Video: June 6, 2022 Photonics Hot List

June 6, 2022
Here’s your Photonics Hot List for June 6, 2022, peeking into what’s happening in the exciting world of photonics.

1. An anti-eavesdropping quantum network in development empowers quantum key exchange—in this case, an exchange of symmetric keys and individual photons between people in a network to encrypt messages so outside parties cannot view or access them. This work involves a time bin entanglement protocol.

The basic idea features a pump photon sent through an imbalanced interferometer, basically splitting it into a two-part wave function. The photon is then sent through a parametric downconversion crystal, where it is converted into two photons. In the study, these were then divided and sent to two parties.

Those two parties could each identify their photon in one of two detectors in the interferometer. When the phases of several interferometers are very precisely controlled, interferences can be detected and observed. This strongly protects all communication within the network.

2. Diagnosing diseases and monitoring treatment outcomes could get a lot easier and more precise, thanks to a new technology that dramatically improves the signal in a fluorescent sensor.

Called wavelength-induced frequency filtering, MIT engineers based the new technique on a laser setup that fluctuates excitation wavelengths at a specific frequency. In response, an implant containing nanosensors emits light that doubles that frequency. With the change, the fluorescent signal can be separated from background autofluorescence. This improves the signal, reduces noise, and increases the penetration depth from which the implant can be detected.

Fluorescent sensor signals are often too weak when implanted in tissue that’s not close to the body’s surface. The new technique produces a strong signal in tissue, as deep as 5.5 cm, in areas not typically accessible without invasive measures such as wired implants or surgery.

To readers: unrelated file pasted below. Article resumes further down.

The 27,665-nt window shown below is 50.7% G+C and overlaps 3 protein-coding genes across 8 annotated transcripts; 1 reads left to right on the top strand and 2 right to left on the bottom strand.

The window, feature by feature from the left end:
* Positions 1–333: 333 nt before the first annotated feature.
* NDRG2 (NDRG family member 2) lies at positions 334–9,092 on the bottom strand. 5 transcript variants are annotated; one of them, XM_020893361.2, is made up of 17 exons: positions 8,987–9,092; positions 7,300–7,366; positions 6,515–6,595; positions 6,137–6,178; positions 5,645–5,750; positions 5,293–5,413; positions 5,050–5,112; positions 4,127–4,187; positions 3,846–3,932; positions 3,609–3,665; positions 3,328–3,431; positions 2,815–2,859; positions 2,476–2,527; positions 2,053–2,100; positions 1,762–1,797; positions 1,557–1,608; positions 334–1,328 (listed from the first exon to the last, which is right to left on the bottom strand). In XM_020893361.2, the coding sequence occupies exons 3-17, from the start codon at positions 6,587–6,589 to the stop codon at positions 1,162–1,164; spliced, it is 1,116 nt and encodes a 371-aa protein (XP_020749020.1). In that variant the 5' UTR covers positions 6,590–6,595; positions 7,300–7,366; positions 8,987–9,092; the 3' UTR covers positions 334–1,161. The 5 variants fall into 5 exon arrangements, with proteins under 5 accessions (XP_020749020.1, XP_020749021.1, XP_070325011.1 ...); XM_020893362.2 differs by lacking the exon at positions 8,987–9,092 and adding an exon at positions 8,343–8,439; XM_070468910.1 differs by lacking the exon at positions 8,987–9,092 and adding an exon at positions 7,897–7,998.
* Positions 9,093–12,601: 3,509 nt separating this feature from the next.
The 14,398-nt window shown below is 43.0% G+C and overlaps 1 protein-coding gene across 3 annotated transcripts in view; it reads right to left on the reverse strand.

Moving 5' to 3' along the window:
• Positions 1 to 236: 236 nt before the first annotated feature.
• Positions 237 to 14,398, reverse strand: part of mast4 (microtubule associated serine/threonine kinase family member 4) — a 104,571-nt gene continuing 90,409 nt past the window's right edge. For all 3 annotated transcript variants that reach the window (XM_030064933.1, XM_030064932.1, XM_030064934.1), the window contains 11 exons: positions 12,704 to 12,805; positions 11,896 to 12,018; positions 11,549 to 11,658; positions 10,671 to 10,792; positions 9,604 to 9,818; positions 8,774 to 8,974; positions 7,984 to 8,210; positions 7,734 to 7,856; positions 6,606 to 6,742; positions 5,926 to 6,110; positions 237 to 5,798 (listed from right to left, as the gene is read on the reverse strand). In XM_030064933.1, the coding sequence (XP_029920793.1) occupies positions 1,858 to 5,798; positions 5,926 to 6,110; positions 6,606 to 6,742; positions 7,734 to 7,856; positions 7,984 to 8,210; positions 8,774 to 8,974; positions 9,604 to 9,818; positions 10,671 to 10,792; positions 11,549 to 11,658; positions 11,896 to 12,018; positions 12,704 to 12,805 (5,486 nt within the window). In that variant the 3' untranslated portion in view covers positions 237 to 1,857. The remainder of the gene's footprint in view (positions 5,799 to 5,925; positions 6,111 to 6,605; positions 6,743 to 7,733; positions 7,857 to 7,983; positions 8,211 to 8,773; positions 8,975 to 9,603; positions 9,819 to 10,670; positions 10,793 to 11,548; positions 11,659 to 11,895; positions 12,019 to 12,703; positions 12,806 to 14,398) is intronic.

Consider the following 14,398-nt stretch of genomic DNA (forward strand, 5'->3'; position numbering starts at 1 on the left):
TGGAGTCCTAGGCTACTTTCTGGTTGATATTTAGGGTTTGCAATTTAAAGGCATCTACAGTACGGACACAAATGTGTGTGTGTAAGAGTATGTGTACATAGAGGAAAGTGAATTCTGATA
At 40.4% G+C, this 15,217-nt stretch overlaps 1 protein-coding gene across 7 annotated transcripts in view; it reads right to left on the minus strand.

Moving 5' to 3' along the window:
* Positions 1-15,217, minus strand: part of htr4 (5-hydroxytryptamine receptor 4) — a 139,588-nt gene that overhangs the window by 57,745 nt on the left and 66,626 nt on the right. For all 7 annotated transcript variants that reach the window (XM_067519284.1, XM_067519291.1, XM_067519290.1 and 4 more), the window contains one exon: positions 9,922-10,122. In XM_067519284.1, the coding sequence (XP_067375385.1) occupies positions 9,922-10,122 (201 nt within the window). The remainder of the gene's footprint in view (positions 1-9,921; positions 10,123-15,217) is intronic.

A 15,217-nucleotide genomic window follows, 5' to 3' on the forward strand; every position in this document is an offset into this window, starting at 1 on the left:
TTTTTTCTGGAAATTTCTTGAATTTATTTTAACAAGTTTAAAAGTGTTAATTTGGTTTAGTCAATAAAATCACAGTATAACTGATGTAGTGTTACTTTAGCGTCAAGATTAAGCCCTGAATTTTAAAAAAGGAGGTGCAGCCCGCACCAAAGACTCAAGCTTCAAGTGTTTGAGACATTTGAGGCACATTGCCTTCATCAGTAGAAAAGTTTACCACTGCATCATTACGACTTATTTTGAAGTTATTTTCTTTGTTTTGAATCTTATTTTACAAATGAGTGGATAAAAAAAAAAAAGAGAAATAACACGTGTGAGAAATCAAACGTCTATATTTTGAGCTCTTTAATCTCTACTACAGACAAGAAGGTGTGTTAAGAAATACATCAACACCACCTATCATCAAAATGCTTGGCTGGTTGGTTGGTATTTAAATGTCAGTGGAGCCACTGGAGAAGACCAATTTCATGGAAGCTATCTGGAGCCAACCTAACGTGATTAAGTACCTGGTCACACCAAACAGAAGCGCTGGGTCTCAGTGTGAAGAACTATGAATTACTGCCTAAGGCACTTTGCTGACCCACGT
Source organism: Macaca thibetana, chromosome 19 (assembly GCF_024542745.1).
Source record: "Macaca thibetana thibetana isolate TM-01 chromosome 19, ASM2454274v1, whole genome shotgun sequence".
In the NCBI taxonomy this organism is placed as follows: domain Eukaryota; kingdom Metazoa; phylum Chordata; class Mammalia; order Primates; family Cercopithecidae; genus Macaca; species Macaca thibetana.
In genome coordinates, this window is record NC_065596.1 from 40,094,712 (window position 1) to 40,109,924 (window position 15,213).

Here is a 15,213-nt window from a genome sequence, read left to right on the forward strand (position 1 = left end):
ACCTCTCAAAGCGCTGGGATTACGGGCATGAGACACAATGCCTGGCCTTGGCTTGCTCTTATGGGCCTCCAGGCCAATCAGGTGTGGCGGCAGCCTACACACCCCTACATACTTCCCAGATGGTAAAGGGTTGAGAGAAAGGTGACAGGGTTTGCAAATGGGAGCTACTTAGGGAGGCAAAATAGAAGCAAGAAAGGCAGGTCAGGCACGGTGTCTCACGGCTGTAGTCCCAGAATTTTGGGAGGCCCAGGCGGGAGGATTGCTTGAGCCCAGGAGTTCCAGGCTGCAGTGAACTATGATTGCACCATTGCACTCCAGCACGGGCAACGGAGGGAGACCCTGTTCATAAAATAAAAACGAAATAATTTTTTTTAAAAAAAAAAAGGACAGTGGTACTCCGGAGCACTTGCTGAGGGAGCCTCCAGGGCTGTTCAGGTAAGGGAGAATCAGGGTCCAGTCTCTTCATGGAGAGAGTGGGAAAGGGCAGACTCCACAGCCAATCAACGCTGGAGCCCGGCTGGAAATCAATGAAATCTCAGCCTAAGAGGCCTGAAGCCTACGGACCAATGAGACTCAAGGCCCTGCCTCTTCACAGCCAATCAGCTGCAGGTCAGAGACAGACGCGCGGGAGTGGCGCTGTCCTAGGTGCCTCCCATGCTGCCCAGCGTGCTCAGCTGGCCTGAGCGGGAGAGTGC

3. The tedious, time-consuming, and overall very expensive task of staring into a microscope to search for 2D monolayers in a sample is set to become much easier.

A new automated scanning device can actually detect monolayers with 99.9% accuracy. Jesús Sánchez Juárez, a Ph.D. student at the University of Rochester, developed the device using an existing AI neural network that is already programmed to recognize objects. From there, he and his team made the device replicable with a standard five-time magnification objective lens and a standard OEM camera.

The device can invert image colors in a sample’s monolayers to make them more visible, and basically easier for a computer system to separate them from substrates. Unlike the existing laborious manual-search task, this new system is based on inexpensive components and is so efficient it can already accurately process 100 images over one-square centimeter samples in under 10 minutes.

About the Author

Justine Murphy | Multimedia Director, Laser & Military

Justine Murphy is a multiple award-winning writer and editor with more 20 years of experience in newspaper publishing as well as public relations, marketing, and communications. For nearly 10 years, she has covered all facets of the optics and photonics industry as an editor, writer, web news anchor, and podcast host for an internationally reaching magazine publishing company. Her work has earned accolades from the New England Press Association as well as the SIIA/Jesse H. Neal Awards. She received a B.A. from the Massachusetts College of Liberal Arts.

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